A monk is grappling (and choosing to damage) a wizard. The wizard is trying to get a spell off. What is the formula for his Concentration Check DC?
A) Grappled while Casting -> 10 + monk's CMB + Spell Level
And would it make a difference if both grapplers were nekkid?
I'm starting up a Thief campaign. Each of the characters has a different Rogue 'role' to prevent a lot of overlap in their skill-sets and to give each character places to uniquely shine.
So now I'm debating the appropriate amount of XP to hand out for defeating Traps and how to divvy that XP up.
I could just share the experience evenly among all party members regardless of whether or not they actually had a hand in disarming the trap... but is that fair when the 'burglar' handles the lion-share of the work? Of course, that opens the door for all characters to receive solo XP for their particular contributions - in other words - XP accounting Hell.
Conversely, if all of the experience goes to the burglar... are the experience point totals based on Trap CR appropriate? Should defeating a CR1 trap really be worth 400 XP? So conceivably defeating 5 traps gets a Rogue (on the Medium Experience Path) from 1st to 2nd Level.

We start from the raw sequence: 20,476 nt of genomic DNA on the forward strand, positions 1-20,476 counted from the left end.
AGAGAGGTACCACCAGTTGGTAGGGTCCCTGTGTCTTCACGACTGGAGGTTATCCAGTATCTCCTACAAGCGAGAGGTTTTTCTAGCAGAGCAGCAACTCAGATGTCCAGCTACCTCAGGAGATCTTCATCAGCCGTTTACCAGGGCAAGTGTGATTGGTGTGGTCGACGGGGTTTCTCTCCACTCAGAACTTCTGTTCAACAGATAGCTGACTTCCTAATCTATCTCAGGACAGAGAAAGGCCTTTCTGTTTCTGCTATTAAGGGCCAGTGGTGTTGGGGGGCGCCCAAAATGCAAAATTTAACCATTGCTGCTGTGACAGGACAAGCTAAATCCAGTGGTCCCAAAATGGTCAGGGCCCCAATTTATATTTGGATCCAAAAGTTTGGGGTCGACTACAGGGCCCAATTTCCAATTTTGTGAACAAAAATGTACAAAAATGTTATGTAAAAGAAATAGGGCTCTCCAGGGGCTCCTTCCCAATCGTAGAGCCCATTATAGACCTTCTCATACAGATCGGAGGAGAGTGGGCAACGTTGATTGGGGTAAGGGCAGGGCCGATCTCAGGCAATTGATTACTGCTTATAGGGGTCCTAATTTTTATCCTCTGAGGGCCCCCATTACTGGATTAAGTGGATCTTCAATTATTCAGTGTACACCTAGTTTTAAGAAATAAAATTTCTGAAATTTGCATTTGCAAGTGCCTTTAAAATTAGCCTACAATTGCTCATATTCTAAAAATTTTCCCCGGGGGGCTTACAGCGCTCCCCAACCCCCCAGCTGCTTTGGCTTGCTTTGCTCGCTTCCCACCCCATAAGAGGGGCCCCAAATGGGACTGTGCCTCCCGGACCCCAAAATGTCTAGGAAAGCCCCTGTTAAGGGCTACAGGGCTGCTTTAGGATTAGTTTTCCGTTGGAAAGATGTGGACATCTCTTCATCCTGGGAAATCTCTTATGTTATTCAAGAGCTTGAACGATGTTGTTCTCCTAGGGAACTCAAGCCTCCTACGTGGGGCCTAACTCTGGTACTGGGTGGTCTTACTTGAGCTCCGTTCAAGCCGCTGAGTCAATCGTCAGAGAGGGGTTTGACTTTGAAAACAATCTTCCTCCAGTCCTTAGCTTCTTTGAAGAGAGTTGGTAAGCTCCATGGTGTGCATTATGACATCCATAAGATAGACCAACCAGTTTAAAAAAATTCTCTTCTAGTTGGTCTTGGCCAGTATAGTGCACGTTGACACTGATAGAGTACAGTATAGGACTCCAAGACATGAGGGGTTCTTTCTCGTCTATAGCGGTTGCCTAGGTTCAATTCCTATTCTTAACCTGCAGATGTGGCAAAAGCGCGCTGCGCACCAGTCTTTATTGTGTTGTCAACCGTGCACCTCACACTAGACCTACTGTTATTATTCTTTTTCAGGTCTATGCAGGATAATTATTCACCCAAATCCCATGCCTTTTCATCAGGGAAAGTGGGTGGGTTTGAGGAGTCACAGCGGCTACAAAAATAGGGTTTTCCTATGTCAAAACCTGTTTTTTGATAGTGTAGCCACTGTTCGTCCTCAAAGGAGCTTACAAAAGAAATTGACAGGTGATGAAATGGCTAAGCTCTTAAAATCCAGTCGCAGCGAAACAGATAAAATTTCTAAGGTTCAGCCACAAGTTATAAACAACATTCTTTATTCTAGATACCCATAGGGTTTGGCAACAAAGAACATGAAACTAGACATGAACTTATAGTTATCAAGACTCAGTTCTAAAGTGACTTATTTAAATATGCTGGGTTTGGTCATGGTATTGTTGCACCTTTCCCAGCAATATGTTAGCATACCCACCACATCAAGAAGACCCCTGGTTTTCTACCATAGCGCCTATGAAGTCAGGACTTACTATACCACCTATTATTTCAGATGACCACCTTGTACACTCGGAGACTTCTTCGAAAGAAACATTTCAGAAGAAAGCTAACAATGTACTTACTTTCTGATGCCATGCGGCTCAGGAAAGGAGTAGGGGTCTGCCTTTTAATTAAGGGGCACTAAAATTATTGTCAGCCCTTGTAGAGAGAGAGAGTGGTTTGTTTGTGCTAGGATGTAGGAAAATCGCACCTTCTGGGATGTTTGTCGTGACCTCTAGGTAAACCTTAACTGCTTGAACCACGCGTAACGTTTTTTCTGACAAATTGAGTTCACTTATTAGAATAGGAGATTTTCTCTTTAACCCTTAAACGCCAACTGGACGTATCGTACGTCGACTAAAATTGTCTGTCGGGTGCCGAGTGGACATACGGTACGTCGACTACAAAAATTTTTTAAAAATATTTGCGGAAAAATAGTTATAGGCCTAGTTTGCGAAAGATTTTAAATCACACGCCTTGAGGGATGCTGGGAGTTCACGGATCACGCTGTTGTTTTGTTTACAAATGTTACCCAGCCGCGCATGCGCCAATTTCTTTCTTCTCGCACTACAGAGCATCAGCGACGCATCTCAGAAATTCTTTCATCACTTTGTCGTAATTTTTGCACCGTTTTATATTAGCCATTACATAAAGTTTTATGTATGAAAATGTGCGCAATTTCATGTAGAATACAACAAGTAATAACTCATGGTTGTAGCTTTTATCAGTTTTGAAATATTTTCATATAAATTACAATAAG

Do you give 'partial credit' to a rogue that spots the trap but fails to disarm it?
What I'm looking for is your general thoughts on XP for Traps and how you handle them in your own campaigns. I'm not tied to RAW - so feel free to mention your methods even if they are very different than the rules.
Thanks, in advance, for your opinions.
So I'm drawing up a Monk and doing the calculation for CMD. I'm using Hero Lab for most of the raw number crunching... but their numbers aren't jiving with mine so I'd like some second opinions to make sure which one of us is in error. The relevent stats:
Human Monk 1st Level
Feats - Defense Combat Training, Dodge
CMD = 10 + BAB + STR + DEX + Size + 'Specials'
By my calculation that means 10 + 1 (BAB from DCT) + 5 (STR) + 3 (DEX) + 0 Size + 4 (WIS as Monk) + 1 (Dodge circumstantial Bonus) = ... carry the 2... CMD 24 / 20 Flat-footed.
Is my math correct? Am I missing something?
According to Hero Lab the numbers are 28/24 Flatfooted... I just don't see where I'm missing 4 points.
Any help would be appreciated.
So you have a Monk (level irrelevant) that is slinging an @ssload of shurikins using Flurry of Blows. He expends a Ki point to tack on one more attack (a-load +1). Can he use the Rapid Shot feat to make it a-load +2?
Please note - I'm aware that the -2 to Hit on every shot due to Rapid Shot might make this an 'iffy' tactic. I'm just wondering if it is possible according to the rules OR (as with Two Weapon Fighting) the feat doesn't work with Flurry of Blows.
Edited a typo
I hope I'm putting this in the correct forum...
I habitually create my own adventures and worlds. As a consequence, I haven't bought an adventure or published world since 1st Edition. But what I would LOVE as a DM, is a compiled list of the new creatures, classes, and templates that appear in the Modules and Adventure Paths. Are there any plans on board to compile these resources into a single volume?